tel' brash from dyspepsia ) . I feel de- '
cldedly dtrrerent now , and I am con-
\ vlnccd. that It Is because I stopped
coffee and began to use Postum. I cnn
see better now , my eyes are stronger.
"A frl'Jnd or mine did not lIke
Postum but when I told her to malee It
, 1\ke \ It said on the packag ' , she liked
It all right. " Name given by Postum
'Co. ' , Battle Creele , 1\1lch. \ Always boll .
Post'Jm well and I't wILt surprise you.
Head the JlttlQ book , " 'rho Road to
'Vellv1llo" In plegs. "Ther''s a rea , !
Jln. ; " I
. . .
I' @ 1 3Jl ! JJ . ' : . ! J -
. . . .
eJ :
, eJ"D - Jr
ffi A - -"D
. . . _ .Iii ! & . . _ wIiJJ _ . " . . . . . ' ' ' ' ' ' ' ' 0'.0' wt/5 _ " ' " , . , . . , , . , , , , .
, - If/UlUIIIU\\JIIi\\I\\UIc / \ \ \ \ \ \ >
. . . . ,
tI lI1unn/\UI / \
- . . . . 1
I . . . "o.R.n.Ar : AJ' I
The rapid development of the weat
nd the fact that the Indian Is no
longer a menace to the welfare and
mfety of the settlers has forced upon
lhe consciousness of the war depart.
ment the uselessness of longer maintaining -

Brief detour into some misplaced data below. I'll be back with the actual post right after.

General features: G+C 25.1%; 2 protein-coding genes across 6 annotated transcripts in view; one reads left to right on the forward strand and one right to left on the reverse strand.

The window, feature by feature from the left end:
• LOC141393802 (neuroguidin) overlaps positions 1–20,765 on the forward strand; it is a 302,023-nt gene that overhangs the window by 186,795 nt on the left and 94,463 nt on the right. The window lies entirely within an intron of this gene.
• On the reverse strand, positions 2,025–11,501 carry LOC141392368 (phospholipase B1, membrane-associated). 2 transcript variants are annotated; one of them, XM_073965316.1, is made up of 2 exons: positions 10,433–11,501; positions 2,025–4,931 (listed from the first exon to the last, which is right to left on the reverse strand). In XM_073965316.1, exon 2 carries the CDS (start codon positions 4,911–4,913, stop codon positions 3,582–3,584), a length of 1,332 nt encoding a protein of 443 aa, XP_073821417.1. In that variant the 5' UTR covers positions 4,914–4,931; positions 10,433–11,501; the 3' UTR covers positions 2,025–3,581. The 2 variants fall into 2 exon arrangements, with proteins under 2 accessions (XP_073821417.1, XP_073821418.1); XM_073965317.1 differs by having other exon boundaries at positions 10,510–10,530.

taining many of the forts which hnvo
: lotted the western plains nnd moun-
tnln districts for years. For this rea-
50n many historic spots dear to the
novelist and the historian , but reaHy
jreaded by the common soldier , are to
pnss away , and of the 276 posts now In
9xl'stence from 100 to 150 w1l1 be nban-
This nctlon foHows a tour of In-
5pectlon and Investigation by Secretary -
tary Taft of the war departmcnt ,
which was undertnken for the two. fold
purpose of selecting sites for a clmln
: > f brigadier posts. . and the determinIng -
Ing WlU'cll of the minor posts could be
best dispensed with. It Is probable
that with the abandonment of the
posts eight or nine brigadier posts w1l1
be establlshed. '
Only a few days ago came the announcement -
nouncement of the abandonment of
[ 1'ort Niobrara , Nebraslm , around which
halt a century ago raged an almost In-
: : essant Indian warfare and which has
been the scene of many mi1ltary
romances. For several yenrs the government -
ernment has been aban onlng one by
: me of these frontier posts and con-
entratlng the troops nt the larger
forts. Recently there have been aban-
: loned these posts , once of Importance :